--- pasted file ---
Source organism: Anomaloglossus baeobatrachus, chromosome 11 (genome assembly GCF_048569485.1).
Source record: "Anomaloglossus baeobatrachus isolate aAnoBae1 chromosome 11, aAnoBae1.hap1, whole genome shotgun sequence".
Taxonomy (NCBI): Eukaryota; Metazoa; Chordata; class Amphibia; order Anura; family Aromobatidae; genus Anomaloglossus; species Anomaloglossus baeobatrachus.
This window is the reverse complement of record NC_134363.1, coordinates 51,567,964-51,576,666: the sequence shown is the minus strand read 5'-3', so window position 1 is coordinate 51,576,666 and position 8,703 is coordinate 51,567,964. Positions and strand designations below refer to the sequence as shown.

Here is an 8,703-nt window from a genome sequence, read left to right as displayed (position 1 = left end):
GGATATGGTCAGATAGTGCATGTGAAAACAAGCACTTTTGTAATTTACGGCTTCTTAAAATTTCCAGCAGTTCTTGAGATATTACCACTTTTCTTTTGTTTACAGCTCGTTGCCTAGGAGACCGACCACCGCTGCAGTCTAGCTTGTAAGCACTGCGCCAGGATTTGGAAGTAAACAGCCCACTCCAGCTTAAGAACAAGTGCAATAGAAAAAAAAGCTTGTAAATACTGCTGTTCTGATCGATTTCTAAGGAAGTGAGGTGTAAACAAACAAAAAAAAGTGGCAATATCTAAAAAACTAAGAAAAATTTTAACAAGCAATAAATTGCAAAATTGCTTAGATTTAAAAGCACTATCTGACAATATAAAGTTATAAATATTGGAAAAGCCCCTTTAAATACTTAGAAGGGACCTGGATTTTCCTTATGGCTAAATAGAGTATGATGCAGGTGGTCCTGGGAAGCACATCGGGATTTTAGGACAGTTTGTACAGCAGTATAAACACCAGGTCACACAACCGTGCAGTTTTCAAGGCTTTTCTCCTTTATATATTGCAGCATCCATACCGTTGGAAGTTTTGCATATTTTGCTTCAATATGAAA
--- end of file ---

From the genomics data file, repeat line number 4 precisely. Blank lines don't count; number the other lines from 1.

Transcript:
This window is the reverse complement of record NC_134363.1, coordinates 51,567,964-51,576,666: the sequence shown is the minus strand read 5'-3', so window position 1 is coordinate 51,576,666 and position 8,703 is coordinate 51,567,964. Positions and strand designations below refer to the sequence as shown.